Introducing Phase 4: Mainstreaming into Life

For decades we have given the gift of hearing to people in need around the globe, helping them connect with their families and communities.

We have built and implemented our Community-Based Hearing HealthCare program around the world. Through this model, we partner with local teams to identify potential hearing aid candidates (Phase 1), fit them with hearing aids and custom earmolds (Phase 2), and also provide access to AfterCare (Phase 3), to ensure the people we help can incorporate hearing aids into their daily lives. 

Yet the ultimate goal of the Community-Based Hearing HealthCare Program is to empower people so they can become self-determinate, provide for their families, and be able to share their ideas and feelings, which we consider Phase 4. We want to help them “mainstream into life” and become more active members of society who are better able to communicate with family and friends. We also hope to inspire them to reflect caring within their communities to create a compounding positive effect on the future of our world.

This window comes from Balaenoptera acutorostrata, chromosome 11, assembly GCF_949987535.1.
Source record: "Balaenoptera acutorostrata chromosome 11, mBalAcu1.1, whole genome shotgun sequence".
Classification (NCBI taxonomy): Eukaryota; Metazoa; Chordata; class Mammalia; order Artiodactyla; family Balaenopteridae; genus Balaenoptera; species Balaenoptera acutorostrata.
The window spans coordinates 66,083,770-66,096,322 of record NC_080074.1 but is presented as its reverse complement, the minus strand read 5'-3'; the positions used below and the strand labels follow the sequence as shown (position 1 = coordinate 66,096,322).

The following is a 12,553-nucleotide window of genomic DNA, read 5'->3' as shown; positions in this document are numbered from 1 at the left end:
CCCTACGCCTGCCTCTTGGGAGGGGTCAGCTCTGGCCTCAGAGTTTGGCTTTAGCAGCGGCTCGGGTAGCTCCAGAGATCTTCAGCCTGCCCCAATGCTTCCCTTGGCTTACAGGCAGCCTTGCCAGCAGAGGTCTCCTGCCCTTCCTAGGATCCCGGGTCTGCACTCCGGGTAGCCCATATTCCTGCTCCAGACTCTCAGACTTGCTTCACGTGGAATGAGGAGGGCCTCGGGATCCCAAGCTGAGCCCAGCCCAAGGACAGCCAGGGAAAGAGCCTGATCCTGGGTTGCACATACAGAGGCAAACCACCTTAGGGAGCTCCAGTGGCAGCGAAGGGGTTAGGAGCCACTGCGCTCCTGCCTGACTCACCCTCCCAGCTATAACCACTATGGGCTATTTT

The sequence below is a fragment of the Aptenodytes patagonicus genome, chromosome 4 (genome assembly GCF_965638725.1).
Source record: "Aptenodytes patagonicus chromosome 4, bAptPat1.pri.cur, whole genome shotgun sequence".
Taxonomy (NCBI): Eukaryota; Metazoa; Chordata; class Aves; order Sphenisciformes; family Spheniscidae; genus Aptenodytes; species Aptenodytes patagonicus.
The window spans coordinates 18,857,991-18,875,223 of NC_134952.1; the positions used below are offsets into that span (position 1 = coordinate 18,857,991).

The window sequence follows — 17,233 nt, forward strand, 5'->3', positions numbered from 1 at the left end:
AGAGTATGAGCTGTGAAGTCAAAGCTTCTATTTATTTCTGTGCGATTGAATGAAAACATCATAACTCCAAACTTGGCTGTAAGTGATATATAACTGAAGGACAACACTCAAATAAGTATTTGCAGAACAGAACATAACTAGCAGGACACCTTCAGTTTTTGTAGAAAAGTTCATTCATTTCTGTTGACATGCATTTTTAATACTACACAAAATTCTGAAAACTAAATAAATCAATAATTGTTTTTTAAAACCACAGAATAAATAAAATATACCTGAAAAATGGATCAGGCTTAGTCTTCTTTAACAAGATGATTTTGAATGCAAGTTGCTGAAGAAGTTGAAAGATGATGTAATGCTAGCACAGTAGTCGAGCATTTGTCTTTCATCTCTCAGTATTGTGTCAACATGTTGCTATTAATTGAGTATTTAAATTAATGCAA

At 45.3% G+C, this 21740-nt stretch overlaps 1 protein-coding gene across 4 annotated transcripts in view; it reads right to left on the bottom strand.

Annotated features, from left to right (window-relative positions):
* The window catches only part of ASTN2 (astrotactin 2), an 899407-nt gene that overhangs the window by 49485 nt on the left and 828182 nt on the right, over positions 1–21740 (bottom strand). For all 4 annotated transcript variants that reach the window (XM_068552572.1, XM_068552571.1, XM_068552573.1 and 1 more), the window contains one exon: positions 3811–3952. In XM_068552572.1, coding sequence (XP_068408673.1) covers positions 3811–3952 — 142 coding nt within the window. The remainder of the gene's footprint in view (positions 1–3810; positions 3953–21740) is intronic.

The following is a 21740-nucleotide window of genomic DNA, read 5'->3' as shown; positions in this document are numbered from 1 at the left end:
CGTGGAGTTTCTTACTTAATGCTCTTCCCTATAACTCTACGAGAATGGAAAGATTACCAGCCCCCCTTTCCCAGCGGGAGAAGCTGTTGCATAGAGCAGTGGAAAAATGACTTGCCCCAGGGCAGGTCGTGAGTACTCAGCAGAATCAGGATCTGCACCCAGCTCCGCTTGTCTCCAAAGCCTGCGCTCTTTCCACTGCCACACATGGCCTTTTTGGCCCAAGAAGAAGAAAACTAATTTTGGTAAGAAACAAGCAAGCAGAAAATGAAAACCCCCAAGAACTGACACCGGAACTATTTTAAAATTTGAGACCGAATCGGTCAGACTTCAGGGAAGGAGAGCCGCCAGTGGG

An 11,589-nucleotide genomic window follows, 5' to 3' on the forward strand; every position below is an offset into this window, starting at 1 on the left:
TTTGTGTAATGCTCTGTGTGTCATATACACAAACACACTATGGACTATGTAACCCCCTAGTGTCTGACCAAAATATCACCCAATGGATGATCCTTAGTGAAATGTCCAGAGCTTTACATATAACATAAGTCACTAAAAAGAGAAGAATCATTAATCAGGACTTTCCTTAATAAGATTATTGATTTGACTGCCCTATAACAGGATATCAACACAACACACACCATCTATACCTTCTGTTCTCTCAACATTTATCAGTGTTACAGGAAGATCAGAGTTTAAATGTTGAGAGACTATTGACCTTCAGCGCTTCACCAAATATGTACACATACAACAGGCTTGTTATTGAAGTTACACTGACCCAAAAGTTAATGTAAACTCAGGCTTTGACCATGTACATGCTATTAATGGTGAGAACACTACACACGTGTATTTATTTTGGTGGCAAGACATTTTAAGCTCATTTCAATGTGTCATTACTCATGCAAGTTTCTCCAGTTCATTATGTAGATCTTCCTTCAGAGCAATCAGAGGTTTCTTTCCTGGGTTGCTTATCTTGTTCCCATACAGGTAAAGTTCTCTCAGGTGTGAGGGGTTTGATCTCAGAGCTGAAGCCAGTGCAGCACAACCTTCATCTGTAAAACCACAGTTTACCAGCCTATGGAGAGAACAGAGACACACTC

Mainstreaming into life for children begins with education because it’s such a vital part of shaping their future. However, in many parts of the world the students we fit with hearing aids are not being taught how to hear, listen and speak, granting them far fewer opportunities because they cannot be a part of the hearing world.

To change this trend, our Phase 4 work includes creating Hearing Institutes at existing schools for the deaf and hard of hearing that help teachers better understand the needs of students using hearing aids and equip them with the knowledge and skills to incorporate total communication into their curriculum.

This education also includes teaching parents how to use the hearing aids, how hearing loss can affect their child’s ability to learn language and communicate, and how they should incorporate verbal communication at home.

Each student will be closely monitored to track their progress in listening, speech and language. Students who progress to the level of their hearing peers are given the opportunity to move into mainstream schools. 

As we continue to build Phase 4, our excitement grows about its potential to make a vast impact in helping many people be included in mainstream society.

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